Sunday, April 29, 2012

Is The Recent Increase In Felt Earthquakes In The Central U.S. Natural Or Manmade?

USGS scientists have been investigating the recent increase in the number of magnitude 3 and greater earthquakes in the midcontinent of the United States. Beginning in 2001, the average number of earthquakes occurring per year of magnitude 3 or greater increased significantly, culminating in a six-fold increase in 2011 over 20th century levels.

A map showing significant earthquakes in the midcontinental area analyzed for links between felt earthquakes and energy development. 
See caption:
Credit: USGS

An increase in earthquakes such as this prompts an important question: are they natural, or man-made? To address this question, a team of USGS scientists analyzed changes in the rate of earthquake occurrence in the midcontinent using large USGS databases of earthquakes recorded since 1970.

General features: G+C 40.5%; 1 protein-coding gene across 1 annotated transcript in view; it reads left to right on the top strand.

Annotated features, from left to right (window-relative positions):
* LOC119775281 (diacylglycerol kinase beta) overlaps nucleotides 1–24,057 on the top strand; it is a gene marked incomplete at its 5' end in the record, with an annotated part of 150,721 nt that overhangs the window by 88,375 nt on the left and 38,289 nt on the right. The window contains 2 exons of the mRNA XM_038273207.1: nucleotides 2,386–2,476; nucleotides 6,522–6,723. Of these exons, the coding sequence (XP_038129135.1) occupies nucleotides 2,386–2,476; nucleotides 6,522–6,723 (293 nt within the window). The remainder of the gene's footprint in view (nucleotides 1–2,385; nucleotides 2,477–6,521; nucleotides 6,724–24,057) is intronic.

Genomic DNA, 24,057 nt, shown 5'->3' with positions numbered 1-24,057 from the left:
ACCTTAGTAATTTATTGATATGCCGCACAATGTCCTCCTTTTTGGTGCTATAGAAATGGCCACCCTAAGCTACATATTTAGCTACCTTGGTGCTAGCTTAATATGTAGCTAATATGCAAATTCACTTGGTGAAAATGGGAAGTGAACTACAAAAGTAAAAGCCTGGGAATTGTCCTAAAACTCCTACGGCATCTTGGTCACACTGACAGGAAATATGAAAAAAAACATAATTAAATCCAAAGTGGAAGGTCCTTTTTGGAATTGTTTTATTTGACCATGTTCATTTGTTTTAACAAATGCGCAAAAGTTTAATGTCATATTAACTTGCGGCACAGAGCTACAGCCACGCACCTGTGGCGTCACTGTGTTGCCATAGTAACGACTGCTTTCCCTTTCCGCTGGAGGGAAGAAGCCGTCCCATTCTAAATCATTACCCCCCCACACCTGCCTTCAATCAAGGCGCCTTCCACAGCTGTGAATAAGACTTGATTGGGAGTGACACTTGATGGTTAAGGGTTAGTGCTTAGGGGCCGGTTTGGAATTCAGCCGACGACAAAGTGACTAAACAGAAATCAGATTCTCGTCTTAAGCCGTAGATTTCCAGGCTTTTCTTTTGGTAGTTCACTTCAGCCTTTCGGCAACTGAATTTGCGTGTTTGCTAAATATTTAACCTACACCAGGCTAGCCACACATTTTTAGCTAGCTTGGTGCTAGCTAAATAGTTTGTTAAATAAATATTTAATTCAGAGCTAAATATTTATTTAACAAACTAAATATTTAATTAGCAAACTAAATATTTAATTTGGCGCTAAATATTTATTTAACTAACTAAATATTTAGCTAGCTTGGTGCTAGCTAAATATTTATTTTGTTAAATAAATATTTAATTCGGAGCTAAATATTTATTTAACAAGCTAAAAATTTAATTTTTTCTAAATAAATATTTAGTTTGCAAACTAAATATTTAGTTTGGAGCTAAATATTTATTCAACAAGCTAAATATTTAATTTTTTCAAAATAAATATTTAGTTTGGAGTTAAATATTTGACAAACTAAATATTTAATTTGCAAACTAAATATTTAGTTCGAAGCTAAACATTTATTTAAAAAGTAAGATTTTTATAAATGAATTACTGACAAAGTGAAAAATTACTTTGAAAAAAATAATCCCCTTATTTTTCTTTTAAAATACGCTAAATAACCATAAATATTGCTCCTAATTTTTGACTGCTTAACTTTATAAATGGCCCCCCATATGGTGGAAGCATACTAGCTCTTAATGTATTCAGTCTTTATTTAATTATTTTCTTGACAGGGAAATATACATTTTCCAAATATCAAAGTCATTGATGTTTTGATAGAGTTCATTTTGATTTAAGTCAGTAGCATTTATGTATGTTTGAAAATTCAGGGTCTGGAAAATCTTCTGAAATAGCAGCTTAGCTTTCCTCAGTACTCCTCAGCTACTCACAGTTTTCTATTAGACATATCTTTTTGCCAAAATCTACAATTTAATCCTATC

This graph shows the cumulative number of earthquakes M 3 or greater in the midcontinental United States. The number of M3 or greater earthquakes increases steadily at about 21 events per year until around 2000, when it increases about 50% to 31 events per year. By 2004, the number increased sharply to about 151 events per year. 
See caption:
Credit: USGS

Our scientists then took a closer look at earthquake rates in regions where energy production activities have changed in recent years. To learn more about their findings, please visit Deputy Secretary of the Department of the Interior David Hayes’ blog post here.

To learn more about the link between deepwell fluid injection, a method of the disposal of wastewaters from practices like hydraulic fracturing, and triggered earthquakes, please visit our FAQs.


Contacts and sources:
USGS

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